In a support group, members provide each other with various types of help, usually nonprofessional and nonmaterial, for a particular shared, usually burdensome, characteristic. The help may take the form of providing and evaluating relevant information, relating personal experiences, listening to and accepting others' experiences, providing sympathetic understanding and establishing social networks. A support group may also work to inform the public or engage in advocacy.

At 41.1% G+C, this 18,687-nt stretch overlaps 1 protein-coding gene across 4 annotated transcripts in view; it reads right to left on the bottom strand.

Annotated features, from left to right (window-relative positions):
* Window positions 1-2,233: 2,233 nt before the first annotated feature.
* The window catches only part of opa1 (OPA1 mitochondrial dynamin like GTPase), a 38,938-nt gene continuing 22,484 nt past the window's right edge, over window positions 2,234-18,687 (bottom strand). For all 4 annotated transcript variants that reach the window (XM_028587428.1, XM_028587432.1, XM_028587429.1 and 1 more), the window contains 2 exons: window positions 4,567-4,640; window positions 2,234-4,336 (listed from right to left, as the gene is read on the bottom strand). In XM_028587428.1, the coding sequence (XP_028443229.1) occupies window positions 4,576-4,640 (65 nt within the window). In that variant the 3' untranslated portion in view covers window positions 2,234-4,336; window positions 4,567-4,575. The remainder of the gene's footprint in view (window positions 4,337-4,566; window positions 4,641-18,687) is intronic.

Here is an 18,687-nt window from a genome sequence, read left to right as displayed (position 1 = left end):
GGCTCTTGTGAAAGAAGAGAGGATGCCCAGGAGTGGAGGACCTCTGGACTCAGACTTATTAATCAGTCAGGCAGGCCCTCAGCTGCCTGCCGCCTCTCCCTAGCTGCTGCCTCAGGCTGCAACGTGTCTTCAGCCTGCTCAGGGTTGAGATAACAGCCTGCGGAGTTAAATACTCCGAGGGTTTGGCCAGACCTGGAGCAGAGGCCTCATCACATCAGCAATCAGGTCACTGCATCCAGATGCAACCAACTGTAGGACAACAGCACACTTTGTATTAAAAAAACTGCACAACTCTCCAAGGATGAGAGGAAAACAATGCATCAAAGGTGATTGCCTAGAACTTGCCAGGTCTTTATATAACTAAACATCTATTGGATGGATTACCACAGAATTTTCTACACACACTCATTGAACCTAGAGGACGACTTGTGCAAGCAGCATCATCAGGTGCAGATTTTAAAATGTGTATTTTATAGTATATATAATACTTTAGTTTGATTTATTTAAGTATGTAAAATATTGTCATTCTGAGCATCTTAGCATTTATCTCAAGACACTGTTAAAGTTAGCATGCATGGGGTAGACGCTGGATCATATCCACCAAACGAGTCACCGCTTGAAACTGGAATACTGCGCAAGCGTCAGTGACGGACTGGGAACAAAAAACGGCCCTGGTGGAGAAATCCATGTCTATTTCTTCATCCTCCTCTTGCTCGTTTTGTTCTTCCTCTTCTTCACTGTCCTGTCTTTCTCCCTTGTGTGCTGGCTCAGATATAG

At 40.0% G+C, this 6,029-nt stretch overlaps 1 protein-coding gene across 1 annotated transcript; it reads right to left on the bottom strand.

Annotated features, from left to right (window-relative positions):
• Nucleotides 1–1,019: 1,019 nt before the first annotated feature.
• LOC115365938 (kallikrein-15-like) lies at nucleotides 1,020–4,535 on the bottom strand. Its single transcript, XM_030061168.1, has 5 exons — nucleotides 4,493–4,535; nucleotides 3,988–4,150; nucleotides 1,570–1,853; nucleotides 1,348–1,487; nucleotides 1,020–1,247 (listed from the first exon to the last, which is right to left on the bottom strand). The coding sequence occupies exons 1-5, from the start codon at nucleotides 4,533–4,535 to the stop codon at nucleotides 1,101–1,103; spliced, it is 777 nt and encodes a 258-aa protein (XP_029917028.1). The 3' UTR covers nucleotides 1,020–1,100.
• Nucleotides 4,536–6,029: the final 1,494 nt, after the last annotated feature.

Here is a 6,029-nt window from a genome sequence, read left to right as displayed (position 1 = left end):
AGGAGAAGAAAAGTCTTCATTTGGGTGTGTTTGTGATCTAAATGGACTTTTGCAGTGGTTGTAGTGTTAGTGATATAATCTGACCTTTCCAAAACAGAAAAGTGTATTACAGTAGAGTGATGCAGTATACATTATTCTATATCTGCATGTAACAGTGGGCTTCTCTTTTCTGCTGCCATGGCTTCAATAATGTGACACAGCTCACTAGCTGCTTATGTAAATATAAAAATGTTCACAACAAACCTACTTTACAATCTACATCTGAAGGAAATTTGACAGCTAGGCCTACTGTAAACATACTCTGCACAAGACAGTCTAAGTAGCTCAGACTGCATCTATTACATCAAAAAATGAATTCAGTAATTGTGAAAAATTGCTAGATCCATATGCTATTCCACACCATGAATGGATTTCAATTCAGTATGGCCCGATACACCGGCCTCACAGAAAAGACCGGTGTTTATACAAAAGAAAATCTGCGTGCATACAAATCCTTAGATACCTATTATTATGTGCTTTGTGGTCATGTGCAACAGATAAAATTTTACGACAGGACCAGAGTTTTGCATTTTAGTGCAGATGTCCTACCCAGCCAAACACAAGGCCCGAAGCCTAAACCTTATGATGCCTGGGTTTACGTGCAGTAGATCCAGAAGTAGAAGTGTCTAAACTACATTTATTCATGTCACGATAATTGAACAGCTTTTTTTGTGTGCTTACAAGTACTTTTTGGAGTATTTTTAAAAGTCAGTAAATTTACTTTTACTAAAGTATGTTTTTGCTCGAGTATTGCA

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It's not always possible to meet with your recovery and support groups in person. Luckily, the 21st century has provided ...